[Tron jumps onto a chair]
Thundercat: What the hell are you doin’ Tron? Enjoying the leather jacket? Is that what this is, Craig?
Sama’an: [laughs] Aww.
Thundercat: What is this, huh? You gonna open one of the packages?
Sama’an: Tron is… standing on Pride Rock right now.
Thundercat: Yeah. My pile of clothes.
Sama’an: … which is your pile of clothes.
Thundercat: Gotta make sure she doesn’t pee on anything.
Chapter 6: Fashion is Life, Bitch!
Sama’an: But to bring it back to the funny… Hopefully to end on a funny note… One of my lasting memories of you, that I’ll carry with me for all my life, is running into you at LAX, and literally we ended up in the security line behind each other. Don’t know if you have any recollection of this. I didn’t realize ’til we got to the conveyor belts but you literally had brought with you just an entire knight’s armor.
Thundercat: I just was carrying knight’s armor.
Sama’an: I remember lookin’ at you, and lookin’ at the belt, and lookin’ at the TSA agents. [laughs]
Thundercat: [laughs] Oh my god.
Thundercat: Amazing. That’s like the old die-hard, “From my cold, dead hands.” Just like… I’m carrying medieval armor with me through the airport.
Sama’an: And you just looked at me like it was totally normal, like, “Aahh, day-in-the-life.”
Thundercat: Yeah, it’s just what it is, bruh. It’s just how it works.
Sama’an: Do you still have the knight suit?
Thundercat: Oh yes. Yesss.
Sama’an: Okay, where did you get that from? I gotta know.
Thundercat: Hey, man, it’s even worse now. There’s all kinda lil’ weird stuff laying around here.
Thundercat: Where did I get that from?
Sama’an: Yeah. [laughs]
Thundercat: That was a custom-made piece off of, which is one of the best websites in the world, Etsy. You meet some real artists on Etsy, man. Some good cats. It was literally made to fit. I was just like, “There’s nowhere else to carry this.” I was like, “You know what? I don’t care. I’ll just carry it through the airport.” It just doesn’t matter. I’m gonna put it once I get through security. It just doesn’t matter.
Sama’an: It would’ve been funnier if you were wearing it and you were like, “So, do I take the belt off or…?”
Thundercat: Like, “Are you gonna really make me do this right now?”
Thundercat: But I will always… Thats, again… fashion.
Sama’an: Fashion. Since day one.
Sama’an: I felt like in that moment you had invented fashion.
Sama’an: Literally medievally. Invented fashion.
Thundercat: Hey! Bleed the worlds, man. Bleed ‘em together.
Chapter 7: Them Changes
Sama’an: Oh, this is a good way to tie it up in the end. Can you maybe talk a little about… We met the Thundercat in the laundromat, but, can you maybe talk a little about what’s different between that Thundercat and this one that’s talking to us right now…?
Sama’an: What’s changed?
Thundercat: Man…. A lot of life changes, man.
Thundercat: Back then… Thundercat at the laundromat… Ya know. Kinda right outta eye-shot, so I was kinda like Dennis the Menace. I would do all kiiiind of crazy stuff that nobody would see. I would be drunk like 70% of the time. Whole different processing, man. I was a little bit heavier. Had two black eyes all the time, so…
Thundercat: I would always joke about it, you know. I’m still silly, but from that guy to this guy, just… life moving really quickly, and hanging onto the edge of my seat, basically. I don’t drink any more. It’s been almost a full year, other than maybe one day that I actually got drunk.
Sama’an: That’s beautiful.
Thundercat: I stopped eating so much meat, or meat in general at all. Meat products.
Thundercat: From that to… I don’t know. Just not being so frazzled by everything, not so surprised. Very open. I was very open back then, but, I think I feel a bit more open now, and accepting. Still excitable. Still excited about music. There’s a lot of similarities; the differences are… everything from learning life lessons like death to loss to having to be okay. Watching what I say over myself. Giving life instead of… Trying to add to instead of take away.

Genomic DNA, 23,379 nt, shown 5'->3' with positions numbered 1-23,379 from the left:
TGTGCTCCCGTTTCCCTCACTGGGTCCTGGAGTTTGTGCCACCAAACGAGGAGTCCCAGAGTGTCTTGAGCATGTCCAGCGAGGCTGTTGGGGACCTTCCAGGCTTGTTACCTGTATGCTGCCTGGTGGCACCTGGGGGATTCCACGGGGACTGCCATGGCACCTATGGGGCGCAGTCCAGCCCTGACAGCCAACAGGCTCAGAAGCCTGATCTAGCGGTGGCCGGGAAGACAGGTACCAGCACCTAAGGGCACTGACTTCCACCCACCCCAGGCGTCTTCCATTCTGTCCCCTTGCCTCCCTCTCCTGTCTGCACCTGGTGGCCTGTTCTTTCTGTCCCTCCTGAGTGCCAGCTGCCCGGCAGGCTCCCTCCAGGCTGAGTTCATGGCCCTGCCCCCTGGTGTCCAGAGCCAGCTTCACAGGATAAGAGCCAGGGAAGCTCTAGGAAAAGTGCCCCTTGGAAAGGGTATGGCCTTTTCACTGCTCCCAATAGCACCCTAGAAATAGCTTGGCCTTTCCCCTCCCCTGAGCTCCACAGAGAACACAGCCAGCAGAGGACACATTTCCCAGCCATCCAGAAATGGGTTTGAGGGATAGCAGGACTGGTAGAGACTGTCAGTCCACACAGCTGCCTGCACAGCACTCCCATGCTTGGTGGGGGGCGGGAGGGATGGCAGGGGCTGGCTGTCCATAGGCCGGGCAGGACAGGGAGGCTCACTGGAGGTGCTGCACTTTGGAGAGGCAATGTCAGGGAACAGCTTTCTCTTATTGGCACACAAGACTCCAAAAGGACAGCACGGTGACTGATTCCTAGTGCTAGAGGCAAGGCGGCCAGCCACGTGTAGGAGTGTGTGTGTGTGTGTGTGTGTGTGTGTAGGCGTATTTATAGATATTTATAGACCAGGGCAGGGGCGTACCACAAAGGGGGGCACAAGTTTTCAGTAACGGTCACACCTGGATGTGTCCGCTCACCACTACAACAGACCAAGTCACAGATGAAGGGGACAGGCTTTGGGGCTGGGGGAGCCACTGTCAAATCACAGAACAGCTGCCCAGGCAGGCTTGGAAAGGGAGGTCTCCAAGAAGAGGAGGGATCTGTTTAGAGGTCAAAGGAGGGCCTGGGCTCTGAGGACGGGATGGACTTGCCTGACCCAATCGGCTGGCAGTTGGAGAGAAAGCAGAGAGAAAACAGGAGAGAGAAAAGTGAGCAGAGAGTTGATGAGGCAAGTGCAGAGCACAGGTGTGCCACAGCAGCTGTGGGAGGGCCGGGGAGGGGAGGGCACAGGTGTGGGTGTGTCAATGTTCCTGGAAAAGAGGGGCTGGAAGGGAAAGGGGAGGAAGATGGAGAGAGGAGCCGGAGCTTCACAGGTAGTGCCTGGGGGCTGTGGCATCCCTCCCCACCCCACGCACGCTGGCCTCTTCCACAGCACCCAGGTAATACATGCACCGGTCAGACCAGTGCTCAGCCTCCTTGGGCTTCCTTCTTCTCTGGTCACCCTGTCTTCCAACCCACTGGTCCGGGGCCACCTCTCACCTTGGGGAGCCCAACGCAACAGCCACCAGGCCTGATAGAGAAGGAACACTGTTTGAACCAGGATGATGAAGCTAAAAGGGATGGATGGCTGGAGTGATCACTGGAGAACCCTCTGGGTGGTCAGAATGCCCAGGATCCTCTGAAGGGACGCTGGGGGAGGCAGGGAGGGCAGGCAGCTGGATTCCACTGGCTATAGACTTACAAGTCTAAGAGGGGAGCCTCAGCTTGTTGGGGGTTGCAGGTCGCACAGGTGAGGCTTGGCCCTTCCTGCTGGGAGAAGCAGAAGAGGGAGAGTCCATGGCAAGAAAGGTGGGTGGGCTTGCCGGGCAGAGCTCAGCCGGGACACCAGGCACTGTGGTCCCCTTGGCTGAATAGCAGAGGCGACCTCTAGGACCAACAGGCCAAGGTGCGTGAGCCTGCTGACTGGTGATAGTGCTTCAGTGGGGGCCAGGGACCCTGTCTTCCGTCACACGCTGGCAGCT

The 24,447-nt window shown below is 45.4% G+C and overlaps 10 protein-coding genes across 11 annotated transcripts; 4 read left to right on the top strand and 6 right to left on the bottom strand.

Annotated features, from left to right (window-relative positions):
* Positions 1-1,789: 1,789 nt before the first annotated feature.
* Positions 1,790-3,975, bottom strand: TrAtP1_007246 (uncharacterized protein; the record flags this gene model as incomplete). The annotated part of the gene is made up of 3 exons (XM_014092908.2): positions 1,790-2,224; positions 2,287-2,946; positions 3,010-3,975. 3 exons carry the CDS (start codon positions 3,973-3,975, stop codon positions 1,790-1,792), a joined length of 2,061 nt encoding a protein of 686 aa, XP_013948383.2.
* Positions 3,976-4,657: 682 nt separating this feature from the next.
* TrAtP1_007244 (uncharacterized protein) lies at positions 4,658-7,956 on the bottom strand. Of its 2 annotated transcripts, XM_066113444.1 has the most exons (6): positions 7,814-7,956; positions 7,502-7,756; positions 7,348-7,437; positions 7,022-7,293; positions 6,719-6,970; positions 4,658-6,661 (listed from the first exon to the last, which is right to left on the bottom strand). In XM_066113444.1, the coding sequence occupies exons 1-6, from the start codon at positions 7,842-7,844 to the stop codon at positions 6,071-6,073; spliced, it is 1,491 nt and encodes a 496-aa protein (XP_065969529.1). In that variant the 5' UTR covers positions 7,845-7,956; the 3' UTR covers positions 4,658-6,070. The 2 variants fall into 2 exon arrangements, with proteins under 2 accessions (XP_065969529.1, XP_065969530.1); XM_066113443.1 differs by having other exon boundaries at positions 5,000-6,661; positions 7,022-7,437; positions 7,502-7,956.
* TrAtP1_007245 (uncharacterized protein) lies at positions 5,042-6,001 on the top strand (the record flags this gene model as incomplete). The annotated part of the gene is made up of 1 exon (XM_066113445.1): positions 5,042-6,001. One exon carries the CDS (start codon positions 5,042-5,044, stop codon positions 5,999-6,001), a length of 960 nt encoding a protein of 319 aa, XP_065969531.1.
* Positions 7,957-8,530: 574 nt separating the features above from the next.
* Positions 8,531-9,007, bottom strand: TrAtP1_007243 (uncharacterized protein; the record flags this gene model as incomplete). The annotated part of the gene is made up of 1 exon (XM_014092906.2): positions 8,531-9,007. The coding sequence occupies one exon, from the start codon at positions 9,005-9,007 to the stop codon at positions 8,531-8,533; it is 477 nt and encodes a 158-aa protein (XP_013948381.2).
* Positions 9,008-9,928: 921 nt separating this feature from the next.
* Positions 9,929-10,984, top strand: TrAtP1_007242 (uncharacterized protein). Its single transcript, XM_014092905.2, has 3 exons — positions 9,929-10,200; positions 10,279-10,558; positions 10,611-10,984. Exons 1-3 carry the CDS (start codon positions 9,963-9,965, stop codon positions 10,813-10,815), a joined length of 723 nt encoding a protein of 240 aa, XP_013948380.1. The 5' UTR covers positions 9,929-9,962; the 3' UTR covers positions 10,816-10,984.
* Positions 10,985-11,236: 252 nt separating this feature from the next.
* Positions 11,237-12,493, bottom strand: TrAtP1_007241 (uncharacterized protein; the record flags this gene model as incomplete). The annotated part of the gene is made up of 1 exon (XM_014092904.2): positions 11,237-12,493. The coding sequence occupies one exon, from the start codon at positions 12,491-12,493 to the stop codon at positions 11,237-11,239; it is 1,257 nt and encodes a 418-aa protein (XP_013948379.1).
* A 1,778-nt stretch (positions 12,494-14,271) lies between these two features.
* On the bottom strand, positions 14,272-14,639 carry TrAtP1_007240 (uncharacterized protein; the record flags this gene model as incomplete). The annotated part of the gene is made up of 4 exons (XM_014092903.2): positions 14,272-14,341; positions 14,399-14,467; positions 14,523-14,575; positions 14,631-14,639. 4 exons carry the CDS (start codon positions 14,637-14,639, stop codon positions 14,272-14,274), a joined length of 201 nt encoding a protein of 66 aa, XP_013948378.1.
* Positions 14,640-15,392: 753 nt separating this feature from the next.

Sama’an: Yeah. A lot of change.
Sama’an: That’s good! It’s good to grow up and change.
Sama’an: Oh man…
Sama’an: Okay… I think we got what we need, man.
Sama’an: I appreciate you.
Thundercat: Love you, man.
Sama’an: I love you too, dawg…. cat.
Sama’an: Appreciate that.
Thundercat: This is a great moment too because it’s like… I’ll show a picture of last time we sat like this…
Sama’an: Also on a couch.
Thundercat: Yep! No dreads.
Sama’an: No dreads…
Sama’an: A bit chunkier…
Sama’an: Which is fine!
Thundercat: Same amount of lights… There was more lights in the other apartment.
Sama’an: There was definitely more lights. Uh huh. [laughs]
Thundercat: Just, alcohol and ramen sittin’ out everywhere. Pffft.
Sama’an: Cool, man, well, I appreciate you endlessly. Always rootin’ for ya, man, like… it’s always nice. Thank you.
Thundercat: Hey… Yeah, man. Good times.
Sama’an: Wow. So much happened. We really painted the spectrum of human emotion with that one. And I just wanna say… The asthma attack was in fact triggered by Thundercat’s cat, Tron, and a little bit of incense. And I also wanna say, for the record, Tron, if you’re listening, I’m not upset. Still love ya. Just gonna play it a little smarter next time. Maybe take some medicine before I come in, I don’t know. Anyway. Thundercat, thank you for saving my life. Personally, I would love to know more about the ghost of Marvin Gaye that might be haunting the house behind his old family home. That honestly might be the most intriguing part of the whole thing to me. We need to dive back into that one. If you made it this far, appreciate you listening, make sure you check us out @nostalgiatapes on all social media. My name is Sama’an Ashrawi, this has been another episode of THEE Nostalgia Mixtape. I wanna give a shoutout to Sarah Montgomery for running audio on that flashback interview with me n Thunder that you heard in the beginning. And a shoutout to Jasmine Chen for helping me learn how to edit in Audacity. And we’ll catch ya next time…